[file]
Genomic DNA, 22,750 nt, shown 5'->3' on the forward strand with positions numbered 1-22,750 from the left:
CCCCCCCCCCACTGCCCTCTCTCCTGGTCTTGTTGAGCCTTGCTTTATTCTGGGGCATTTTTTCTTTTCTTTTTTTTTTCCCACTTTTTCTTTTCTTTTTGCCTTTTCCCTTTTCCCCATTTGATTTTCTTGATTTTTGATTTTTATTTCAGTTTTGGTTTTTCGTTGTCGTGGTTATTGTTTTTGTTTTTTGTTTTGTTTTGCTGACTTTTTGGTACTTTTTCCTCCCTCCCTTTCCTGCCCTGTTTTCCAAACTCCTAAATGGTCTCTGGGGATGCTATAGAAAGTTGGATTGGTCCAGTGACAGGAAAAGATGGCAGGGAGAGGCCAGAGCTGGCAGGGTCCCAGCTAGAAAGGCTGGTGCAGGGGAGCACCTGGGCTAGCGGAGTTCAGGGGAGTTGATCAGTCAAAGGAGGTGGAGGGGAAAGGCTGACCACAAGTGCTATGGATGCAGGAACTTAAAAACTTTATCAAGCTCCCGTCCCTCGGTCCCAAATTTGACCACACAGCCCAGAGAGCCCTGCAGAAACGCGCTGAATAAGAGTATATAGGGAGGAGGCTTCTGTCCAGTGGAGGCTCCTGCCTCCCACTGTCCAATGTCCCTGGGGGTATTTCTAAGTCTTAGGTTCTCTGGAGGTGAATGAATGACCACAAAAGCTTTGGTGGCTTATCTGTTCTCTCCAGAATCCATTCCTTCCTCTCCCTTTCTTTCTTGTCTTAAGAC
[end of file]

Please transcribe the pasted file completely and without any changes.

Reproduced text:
Genomic DNA, 22,750 nt, shown 5'->3' on the forward strand with positions numbered 1-22,750 from the left:
CCCCCCCCCCACTGCCCTCTCTCCTGGTCTTGTTGAGCCTTGCTTTATTCTGGGGCATTTTTTCTTTTCTTTTTTTTTTCCCACTTTTTCTTTTCTTTTTGCCTTTTCCCTTTTCCCCATTTGATTTTCTTGATTTTTGATTTTTATTTCAGTTTTGGTTTTTCGTTGTCGTGGTTATTGTTTTTGTTTTTTGTTTTGTTTTGCTGACTTTTTGGTACTTTTTCCTCCCTCCCTTTCCTGCCCTGTTTTCCAAACTCCTAAATGGTCTCTGGGGATGCTATAGAAAGTTGGATTGGTCCAGTGACAGGAAAAGATGGCAGGGAGAGGCCAGAGCTGGCAGGGTCCCAGCTAGAAAGGCTGGTGCAGGGGAGCACCTGGGCTAGCGGAGTTCAGGGGAGTTGATCAGTCAAAGGAGGTGGAGGGGAAAGGCTGACCACAAGTGCTATGGATGCAGGAACTTAAAAACTTTATCAAGCTCCCGTCCCTCGGTCCCAAATTTGACCACACAGCCCAGAGAGCCCTGCAGAAACGCGCTGAATAAGAGTATATAGGGAGGAGGCTTCTGTCCAGTGGAGGCTCCTGCCTCCCACTGTCCAATGTCCCTGGGGGTATTTCTAAGTCTTAGGTTCTCTGGAGGTGAATGAATGACCACAAAAGCTTTGGTGGCTTATCTGTTCTCTCCAGAATCCATTCCTTCCTCTCCCTTTCTTTCTTGTCTTAAGAC